Thursday, November 23, 2017

110% Play Harder compression & ice

Compression gear for post-race or training recovery is nothing new. The likes of 2XU, Skins, Compressport and others have been adorning the legs of triathletes for a number of years now.  I admit I’m a bit of a walking contradiction – I’m open about not being totally convinced by the claimed benefits of compression, yet I own several types of compression wear, from calf guards to full tights.

At the Wales Long Course weekend event earlier this year, I stumbled across the 110% Play Harder stand in the expo area. 110% Play Harder aims to take compression to the next level by combining graduated skin tight garments with removable ice packs – essentially addressing two aspects of the R.I.C.E. protocol – Ice and Compression.

The way it works is that 110% gear features multiple layers – a tight inner sleeve which acts as the compression layer, and then an outer layer which forms pockets into which the ice packs can be inserted.  110% says the inner material offers graduated compression, providing the usual claimed benefits of reduced muscle swelling and increased blood flow.  The ice packs provide the benefits usually associated with ice baths after intense racing or training – reducing the chances of injury, promoting recovery etc.

I made some small talk with Alastair, the chap manning the stand, and admitted I was skeptical about the claims made of the combined compression/ice gear.  I’d just completed a 40-mile Time Trial, so Alastair invited me to put the products to the test.   First he fitted me  with a pair of calf guards, before inserting the ice packs.

Bearing in mind I’d just completed two hot hours of hard riding up and down Welsh hills, I can safely say the calf guards complete with ice were a little piece of heaven.  I was told to keep the guards on for 20 minutes then report back to Alastair.   Well, I can’t say scientifically if they were doing anything special, but they really did feel rather nice!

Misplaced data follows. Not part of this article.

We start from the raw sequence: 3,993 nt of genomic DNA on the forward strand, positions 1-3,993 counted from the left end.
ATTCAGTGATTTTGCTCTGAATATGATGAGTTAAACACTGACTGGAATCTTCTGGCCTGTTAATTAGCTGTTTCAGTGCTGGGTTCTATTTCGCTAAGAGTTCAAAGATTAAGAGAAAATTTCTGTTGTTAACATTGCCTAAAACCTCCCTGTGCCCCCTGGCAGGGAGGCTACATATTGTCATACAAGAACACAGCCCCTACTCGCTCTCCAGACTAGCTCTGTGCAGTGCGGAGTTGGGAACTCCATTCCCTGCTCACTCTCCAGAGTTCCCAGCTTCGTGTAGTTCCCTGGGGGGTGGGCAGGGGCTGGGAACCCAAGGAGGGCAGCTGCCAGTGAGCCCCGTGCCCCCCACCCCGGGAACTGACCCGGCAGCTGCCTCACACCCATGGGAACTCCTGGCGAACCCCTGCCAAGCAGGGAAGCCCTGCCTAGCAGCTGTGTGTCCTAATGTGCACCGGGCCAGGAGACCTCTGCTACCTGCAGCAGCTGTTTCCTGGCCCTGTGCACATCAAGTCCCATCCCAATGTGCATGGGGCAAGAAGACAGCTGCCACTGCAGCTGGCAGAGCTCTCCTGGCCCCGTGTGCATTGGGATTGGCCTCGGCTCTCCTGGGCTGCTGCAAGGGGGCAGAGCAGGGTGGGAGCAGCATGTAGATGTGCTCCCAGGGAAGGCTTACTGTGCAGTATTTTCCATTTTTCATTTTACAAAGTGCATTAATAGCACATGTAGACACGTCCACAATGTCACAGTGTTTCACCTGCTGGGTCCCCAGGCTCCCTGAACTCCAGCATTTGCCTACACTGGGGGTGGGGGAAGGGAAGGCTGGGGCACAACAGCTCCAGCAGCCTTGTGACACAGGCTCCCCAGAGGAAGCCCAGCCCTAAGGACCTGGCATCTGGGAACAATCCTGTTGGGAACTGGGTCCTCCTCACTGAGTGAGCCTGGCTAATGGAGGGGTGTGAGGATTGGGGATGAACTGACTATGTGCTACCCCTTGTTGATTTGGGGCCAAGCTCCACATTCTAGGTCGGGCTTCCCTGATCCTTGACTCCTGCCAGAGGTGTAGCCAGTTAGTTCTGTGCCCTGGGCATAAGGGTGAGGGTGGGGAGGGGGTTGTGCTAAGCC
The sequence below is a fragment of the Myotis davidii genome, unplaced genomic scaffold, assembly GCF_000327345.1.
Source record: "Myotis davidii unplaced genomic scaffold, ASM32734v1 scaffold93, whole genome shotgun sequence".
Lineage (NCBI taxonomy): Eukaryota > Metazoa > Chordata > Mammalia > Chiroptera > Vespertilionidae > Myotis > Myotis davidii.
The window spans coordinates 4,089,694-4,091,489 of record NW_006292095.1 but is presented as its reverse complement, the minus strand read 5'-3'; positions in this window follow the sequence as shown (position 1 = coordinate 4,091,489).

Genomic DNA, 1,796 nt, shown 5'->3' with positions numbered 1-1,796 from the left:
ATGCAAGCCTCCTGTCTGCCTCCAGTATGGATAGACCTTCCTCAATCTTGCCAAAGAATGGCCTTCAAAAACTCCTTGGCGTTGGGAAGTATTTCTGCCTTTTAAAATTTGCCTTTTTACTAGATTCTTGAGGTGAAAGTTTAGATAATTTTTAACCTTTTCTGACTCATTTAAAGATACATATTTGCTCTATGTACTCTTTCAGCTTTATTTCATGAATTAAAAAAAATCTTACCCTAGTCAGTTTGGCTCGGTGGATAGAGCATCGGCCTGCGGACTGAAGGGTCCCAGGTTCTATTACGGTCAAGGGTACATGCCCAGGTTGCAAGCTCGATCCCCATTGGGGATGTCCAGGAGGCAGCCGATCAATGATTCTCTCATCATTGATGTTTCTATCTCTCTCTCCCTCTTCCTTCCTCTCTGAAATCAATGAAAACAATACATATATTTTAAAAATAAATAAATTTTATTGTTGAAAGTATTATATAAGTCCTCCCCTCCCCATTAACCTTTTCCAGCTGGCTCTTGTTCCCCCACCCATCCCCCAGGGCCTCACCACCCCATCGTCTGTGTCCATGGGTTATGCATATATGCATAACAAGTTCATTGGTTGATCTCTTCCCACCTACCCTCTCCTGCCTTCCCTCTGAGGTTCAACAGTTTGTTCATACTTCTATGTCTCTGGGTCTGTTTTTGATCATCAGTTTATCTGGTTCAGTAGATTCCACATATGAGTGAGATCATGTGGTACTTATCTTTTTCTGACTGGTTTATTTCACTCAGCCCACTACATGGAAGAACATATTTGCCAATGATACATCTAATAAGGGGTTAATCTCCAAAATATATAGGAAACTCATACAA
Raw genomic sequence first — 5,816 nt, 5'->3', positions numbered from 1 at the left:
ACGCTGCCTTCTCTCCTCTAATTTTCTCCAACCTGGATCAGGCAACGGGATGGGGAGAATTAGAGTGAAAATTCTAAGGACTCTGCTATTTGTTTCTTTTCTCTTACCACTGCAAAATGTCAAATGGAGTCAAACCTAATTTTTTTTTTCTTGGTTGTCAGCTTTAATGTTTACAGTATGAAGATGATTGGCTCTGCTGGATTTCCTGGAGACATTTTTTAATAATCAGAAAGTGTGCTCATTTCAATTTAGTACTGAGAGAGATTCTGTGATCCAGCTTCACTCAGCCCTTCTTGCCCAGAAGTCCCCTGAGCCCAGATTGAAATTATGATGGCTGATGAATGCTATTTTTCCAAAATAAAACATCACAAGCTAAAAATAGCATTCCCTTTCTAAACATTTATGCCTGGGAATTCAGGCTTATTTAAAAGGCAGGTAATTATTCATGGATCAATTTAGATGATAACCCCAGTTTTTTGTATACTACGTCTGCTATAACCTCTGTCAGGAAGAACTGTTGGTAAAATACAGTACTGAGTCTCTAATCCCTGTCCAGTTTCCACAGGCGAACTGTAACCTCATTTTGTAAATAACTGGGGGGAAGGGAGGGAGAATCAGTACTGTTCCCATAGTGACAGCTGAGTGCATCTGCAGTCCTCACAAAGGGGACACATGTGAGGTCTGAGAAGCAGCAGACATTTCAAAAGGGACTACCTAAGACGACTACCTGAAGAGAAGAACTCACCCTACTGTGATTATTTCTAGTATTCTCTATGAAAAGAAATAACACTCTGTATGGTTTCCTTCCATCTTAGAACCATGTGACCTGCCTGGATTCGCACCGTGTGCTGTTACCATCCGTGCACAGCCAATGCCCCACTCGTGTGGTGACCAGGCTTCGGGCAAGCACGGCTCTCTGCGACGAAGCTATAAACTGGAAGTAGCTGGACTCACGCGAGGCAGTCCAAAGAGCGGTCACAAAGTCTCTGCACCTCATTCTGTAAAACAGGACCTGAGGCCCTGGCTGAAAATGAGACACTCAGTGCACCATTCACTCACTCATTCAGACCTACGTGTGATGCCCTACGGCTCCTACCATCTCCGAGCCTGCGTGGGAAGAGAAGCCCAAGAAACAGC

A sucker for a good sales pitch, I got talking again with Alastair and we talked about my quads and hip flexors being quite sore after hard TT bike sessions.  No surprise, he had an answer for that – the ‘Juggler Knickers’ – essentially a pair of ¾ length leggings with pockets for ice for the front and back of the knee, quads, hamstrings, glutes/lumbar and hip flexors – that’s a lot of icing combinations!

Alastair’s suggestion was to combine the Juggler Knickers with the Calf Guards, rather than go for the single-piece ‘Clutch Tights’ as the combo allowed me to match small calf guards with medium knickers – ensuring a better level of compression on the right areas.

Maybe it was the sales patter, maybe it was the heavenly feeling of ice pants after that hard ride, but whatever it was, I was sufficiently impressed to part with a wad of cash to take away the guards, knickers and ice packs (the ice packs come with an insulated bag, meaning they can be taken to races and will stay frozen for up to six hours).

In the real world

A few months later and (unlike many of the triathlon-related gadgets I've bought in the last few years) the 110% gear hasn’t lost its novelty.  Climbing into the pants and guards has become a part of my standard ritual after hard bikes/turbos or runs.  Sliding the ice packs into place is relatively easy (the pants can take a little patience to get on, but not really much worse than your normal compression kit) and they are easy to re-freeze.

After evening workouts, I typically wear the compression gear with ice packs in place for 20 minutes or so, then remove the packs and leave the compression layers on until bed time.

So, the six million dollar question is ‘do they work?’.  Needless to say I can’t scientifically say yes or no – but I can say that I’ve used them continually since purchase and have no plans to stop.  I guess that tells its own story?  There’s no doubting that there is some element of ‘relief’ after tough sessions.  Do I still get DOMS and stiffness? Yes.  Do I get less than I’d experience without 110%? Probably.

On the long term benefits of compression I remain hopeful yet not totally convinced (I did a poll on Twitter a while back and found that I’m definitely in the minority – most people seem more positive than me!).  If however, you are already convinced, or at least open to the possibility of compression benefits, then I’d definitely suggest that adding the extra benefits of an ice pack has to make a lot of sense.